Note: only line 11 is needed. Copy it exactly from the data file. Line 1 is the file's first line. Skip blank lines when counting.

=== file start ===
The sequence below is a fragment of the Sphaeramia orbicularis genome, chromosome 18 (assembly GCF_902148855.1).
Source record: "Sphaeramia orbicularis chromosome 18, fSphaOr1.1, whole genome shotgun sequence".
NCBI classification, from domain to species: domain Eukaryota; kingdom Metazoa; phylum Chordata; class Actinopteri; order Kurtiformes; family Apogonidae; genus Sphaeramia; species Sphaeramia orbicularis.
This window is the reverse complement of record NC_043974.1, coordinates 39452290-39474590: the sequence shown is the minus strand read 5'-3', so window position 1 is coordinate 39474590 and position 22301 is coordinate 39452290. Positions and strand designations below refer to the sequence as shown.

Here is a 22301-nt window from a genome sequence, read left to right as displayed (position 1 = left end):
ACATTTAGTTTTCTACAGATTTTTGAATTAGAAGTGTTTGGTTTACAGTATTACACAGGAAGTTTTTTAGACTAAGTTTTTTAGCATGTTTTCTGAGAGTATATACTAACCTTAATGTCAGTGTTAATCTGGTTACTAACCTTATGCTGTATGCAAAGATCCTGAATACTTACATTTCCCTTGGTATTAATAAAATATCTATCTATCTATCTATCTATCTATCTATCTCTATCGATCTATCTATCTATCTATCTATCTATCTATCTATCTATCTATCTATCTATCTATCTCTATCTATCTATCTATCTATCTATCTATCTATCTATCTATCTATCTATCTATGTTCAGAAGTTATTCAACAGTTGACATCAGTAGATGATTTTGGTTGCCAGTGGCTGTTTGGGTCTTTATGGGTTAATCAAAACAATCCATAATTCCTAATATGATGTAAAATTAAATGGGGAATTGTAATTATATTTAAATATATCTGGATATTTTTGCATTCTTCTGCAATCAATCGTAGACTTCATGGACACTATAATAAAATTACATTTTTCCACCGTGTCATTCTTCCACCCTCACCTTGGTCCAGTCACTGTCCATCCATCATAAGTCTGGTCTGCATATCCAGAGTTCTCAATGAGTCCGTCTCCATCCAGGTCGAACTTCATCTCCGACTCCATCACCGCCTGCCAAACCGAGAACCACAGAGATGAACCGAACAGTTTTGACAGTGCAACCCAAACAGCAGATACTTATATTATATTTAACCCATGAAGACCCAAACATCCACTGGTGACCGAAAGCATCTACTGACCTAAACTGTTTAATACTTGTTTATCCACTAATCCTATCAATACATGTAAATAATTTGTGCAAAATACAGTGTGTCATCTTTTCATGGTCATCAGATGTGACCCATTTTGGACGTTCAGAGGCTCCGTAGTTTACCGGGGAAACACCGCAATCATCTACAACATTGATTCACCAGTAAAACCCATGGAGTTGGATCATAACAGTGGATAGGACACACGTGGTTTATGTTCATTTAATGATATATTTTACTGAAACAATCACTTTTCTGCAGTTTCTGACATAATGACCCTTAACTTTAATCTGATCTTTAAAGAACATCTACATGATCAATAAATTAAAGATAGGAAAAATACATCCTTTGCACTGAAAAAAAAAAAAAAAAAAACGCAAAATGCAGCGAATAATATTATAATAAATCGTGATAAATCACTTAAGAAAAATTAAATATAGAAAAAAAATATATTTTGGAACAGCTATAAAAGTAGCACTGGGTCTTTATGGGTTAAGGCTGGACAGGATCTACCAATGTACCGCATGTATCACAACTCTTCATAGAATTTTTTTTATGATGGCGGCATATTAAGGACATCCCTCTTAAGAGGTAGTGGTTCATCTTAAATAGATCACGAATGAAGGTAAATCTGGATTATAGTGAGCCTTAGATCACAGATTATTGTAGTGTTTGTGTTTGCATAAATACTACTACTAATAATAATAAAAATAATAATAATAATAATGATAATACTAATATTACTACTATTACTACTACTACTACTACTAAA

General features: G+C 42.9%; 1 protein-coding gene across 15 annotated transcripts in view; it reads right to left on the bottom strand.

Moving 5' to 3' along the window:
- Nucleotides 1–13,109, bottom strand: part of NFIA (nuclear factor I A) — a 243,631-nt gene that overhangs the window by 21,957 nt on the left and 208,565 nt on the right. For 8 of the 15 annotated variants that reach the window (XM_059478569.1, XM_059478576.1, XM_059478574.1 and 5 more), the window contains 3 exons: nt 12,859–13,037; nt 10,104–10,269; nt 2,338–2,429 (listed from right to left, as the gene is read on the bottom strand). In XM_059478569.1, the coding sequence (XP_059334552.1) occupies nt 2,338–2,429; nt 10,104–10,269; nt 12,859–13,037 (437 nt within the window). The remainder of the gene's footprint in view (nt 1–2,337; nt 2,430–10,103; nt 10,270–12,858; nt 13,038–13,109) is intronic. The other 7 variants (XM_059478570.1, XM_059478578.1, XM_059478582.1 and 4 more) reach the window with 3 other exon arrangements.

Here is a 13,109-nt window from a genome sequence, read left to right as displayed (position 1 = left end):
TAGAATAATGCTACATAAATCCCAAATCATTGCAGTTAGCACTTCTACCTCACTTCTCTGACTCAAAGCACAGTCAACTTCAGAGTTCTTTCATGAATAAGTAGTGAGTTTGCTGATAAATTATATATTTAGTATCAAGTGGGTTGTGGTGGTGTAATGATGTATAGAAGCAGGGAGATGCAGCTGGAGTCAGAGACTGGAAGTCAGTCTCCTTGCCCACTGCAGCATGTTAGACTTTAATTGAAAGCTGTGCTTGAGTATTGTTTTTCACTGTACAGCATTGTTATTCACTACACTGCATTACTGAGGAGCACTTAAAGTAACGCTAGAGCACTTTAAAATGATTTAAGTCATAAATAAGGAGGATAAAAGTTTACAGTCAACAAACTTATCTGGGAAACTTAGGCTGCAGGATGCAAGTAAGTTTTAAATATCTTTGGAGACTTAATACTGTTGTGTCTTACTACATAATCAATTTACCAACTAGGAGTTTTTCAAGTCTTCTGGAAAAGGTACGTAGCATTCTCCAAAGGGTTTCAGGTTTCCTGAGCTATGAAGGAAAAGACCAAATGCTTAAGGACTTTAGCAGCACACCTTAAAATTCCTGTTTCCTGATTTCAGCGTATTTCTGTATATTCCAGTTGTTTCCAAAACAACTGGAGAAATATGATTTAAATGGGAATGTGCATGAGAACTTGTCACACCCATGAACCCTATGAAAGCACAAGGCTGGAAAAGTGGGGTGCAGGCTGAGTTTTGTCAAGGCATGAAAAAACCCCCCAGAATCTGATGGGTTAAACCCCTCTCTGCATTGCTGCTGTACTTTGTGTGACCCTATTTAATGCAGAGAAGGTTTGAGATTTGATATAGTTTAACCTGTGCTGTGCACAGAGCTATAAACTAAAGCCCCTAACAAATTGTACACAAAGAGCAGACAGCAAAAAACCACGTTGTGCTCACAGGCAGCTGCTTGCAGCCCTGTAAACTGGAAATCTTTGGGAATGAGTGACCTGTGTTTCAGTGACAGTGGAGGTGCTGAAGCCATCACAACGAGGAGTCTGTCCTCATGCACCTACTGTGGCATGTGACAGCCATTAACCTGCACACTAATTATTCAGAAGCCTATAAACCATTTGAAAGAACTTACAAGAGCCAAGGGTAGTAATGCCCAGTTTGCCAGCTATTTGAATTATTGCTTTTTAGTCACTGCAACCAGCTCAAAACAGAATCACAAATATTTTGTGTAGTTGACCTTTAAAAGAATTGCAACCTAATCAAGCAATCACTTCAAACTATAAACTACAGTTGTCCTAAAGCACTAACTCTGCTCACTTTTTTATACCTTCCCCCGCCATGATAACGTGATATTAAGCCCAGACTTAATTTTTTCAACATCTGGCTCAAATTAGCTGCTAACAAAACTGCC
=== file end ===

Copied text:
TAGAATAATGCTACATAAATCCCAAATCATTGCAGTTAGCACTTCTACCTCACTTCTCTGACTCAAAGCACAGTCAACTTCAGAGTTCTTTCATGAATAAGTAGTGAGTTTGCTGATAAATTATATATTTAGTATCAAGTGGGTTGTGGTGGTGTAATGATGTATAGAAGCAGGGAGATGCAGCTGGAGTCAGAGACTGGAAGTCAGTCTCCTTGCCCACTGCAGCATGTTAGACTTTAATTGAAAGCTGTGCTTGAGTATTGTTTTTCACTGTACAGCATTGTTATTCACTACACTGCATTACTGAGGAGCACTTAAAGTAACGCTAGAGCACTTTAAAATGATTTAAGTCATAAATAAGGAGGATAAAAGTTTACAGTCAACAAACTTATCTGGGAAACTTAGGCTGCAGGATGCAAGTAAGTTTTAAATATCTTTGGAGACTTAATACTGTTGTGTCTTACTACATAATCAATTTACCAACTAGGAGTTTTTCAAGTCTTCTGGAAAAGGTACGTAGCATTCTCCAAAGGGTTTCAGGTTTCCTGAGCTATGAAGGAAAAGACCAAATGCTTAAGGACTTTAGCAGCACACCTTAAAATTCCTGTTTCCTGATTTCAGCGTATTTCTGTATATTCCAGTTGTTTCCAAAACAACTGGAGAAATATGATTTAAATGGGAATGTGCATGAGAACTTGTCACACCCATGAACCCTATGAAAGCACAAGGCTGGAAAAGTGGGGTGCAGGCTGAGTTTTGTCAAGGCATGAAAAAACCCCCCAGAATCTGATGGGTTAAACCCCTCTCTGCATTGCTGCTGTACTTTGTGTGACCCTATTTAATGCAGAGAAGGTTTGAGATTTGATATAGTTTAACCTGTGCTGTGCACAGAGCTATAAACTAAAGCCCCTAACAAATTGTACACAAAGAGCAGACAGCAAAAAACCACGTTGTGCTCACAGGCAGCTGCTTGCAGCCCTGTAAACTGGAAATCTTTGGGAATGAGTGACCTGTGTTTCAGTGACAGTGGAGGTGCTGAAGCCATCACAACGAGGAGTCTGTCCTCATGCACCTACTGTGGCATGTGACAGCCATTAACCTGCACACTAATTATTCAGAAGCCTATAAACCATTTGAAAGAACTTACAAGAGCCAAGGGTAGTAATGCCCAGTTTGCCAGCTATTTGAATTATTGCTTTTTAGTCACTGCAACCAGCTCAAAACAGAATCACAAATATTTTGTGTAGTTGACCTTTAAAAGAATTGCAACCTAATCAAGCAATCACTTCAAACTATAAACTACAGTTGTCCTAAAGCACTAACTCTGCTCACTTTTTTATACCTTCCCCCGCCATGATAACGTGATATTAAGCCCAGACTTAATTTTTTCAACATCTGGCTCAAATTAGCTGCTAACAAAACTGCC